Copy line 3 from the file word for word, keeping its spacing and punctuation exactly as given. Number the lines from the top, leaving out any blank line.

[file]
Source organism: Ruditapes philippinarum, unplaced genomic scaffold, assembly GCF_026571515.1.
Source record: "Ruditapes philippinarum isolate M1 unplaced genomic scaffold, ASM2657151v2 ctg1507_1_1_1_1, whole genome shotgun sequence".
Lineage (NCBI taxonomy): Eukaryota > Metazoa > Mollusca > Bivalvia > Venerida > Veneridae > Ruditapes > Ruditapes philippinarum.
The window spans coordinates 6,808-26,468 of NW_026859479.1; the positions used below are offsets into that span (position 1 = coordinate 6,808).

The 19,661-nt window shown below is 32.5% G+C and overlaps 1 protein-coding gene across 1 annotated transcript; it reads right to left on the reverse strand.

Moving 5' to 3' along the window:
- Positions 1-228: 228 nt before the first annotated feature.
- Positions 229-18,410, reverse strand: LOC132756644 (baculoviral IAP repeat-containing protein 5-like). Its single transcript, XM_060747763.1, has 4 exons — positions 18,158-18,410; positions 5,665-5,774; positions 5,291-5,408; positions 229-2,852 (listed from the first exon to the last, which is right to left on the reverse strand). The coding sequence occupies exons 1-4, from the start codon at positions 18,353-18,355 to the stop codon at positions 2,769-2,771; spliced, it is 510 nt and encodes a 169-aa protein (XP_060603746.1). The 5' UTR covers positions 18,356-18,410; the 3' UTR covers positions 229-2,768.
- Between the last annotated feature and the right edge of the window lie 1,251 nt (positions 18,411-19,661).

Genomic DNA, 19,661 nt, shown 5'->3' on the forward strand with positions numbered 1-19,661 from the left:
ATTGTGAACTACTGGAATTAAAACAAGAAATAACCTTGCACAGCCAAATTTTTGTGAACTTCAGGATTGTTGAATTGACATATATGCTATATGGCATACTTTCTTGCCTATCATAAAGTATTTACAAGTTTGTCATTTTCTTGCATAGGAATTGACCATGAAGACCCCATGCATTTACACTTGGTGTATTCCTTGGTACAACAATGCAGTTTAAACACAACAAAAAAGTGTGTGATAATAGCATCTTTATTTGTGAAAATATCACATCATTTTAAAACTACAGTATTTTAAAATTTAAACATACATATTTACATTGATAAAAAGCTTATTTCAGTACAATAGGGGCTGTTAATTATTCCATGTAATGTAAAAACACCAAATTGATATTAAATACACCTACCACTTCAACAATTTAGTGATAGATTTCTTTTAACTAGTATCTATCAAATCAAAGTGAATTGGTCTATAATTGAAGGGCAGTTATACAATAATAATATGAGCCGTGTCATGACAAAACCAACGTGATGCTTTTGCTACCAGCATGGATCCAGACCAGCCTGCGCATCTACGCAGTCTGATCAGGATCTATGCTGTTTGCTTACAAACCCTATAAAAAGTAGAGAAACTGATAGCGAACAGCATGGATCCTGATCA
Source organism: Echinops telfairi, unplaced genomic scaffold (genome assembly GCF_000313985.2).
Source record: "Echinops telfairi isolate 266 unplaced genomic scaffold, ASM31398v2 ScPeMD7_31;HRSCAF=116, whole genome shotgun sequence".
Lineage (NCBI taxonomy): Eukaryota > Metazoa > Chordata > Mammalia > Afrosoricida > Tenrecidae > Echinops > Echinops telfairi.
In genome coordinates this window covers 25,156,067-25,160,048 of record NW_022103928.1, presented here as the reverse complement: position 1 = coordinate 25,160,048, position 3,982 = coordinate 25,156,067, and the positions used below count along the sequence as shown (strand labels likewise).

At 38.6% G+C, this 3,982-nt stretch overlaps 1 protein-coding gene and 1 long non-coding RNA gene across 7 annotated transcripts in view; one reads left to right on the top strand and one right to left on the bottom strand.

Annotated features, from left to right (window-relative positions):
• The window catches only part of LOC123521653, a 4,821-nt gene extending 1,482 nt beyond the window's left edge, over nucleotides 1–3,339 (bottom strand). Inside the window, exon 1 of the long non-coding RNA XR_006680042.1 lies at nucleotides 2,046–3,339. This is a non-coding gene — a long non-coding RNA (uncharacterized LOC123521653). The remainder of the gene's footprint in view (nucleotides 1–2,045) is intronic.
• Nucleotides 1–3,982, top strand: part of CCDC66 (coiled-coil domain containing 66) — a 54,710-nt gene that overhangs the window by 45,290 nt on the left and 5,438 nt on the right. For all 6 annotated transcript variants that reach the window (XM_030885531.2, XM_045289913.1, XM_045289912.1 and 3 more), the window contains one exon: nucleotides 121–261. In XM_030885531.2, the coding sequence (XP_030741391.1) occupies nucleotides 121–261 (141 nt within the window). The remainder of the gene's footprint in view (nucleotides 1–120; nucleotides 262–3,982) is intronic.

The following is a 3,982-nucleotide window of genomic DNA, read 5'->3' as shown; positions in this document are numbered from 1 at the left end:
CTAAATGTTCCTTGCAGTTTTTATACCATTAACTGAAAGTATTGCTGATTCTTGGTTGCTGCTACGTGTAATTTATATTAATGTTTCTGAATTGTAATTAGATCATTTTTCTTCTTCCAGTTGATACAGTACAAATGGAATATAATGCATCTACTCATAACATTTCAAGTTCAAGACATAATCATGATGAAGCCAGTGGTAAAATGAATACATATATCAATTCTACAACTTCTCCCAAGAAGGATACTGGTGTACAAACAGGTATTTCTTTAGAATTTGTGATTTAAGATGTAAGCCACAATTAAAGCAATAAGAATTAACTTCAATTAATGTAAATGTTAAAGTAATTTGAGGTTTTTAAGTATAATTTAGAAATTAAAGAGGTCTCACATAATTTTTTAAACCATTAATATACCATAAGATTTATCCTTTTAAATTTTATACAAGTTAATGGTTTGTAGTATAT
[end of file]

Lineage (NCBI taxonomy): Eukaryota > Metazoa > Mollusca > Bivalvia > Venerida > Veneridae > Ruditapes > Ruditapes philippinarum.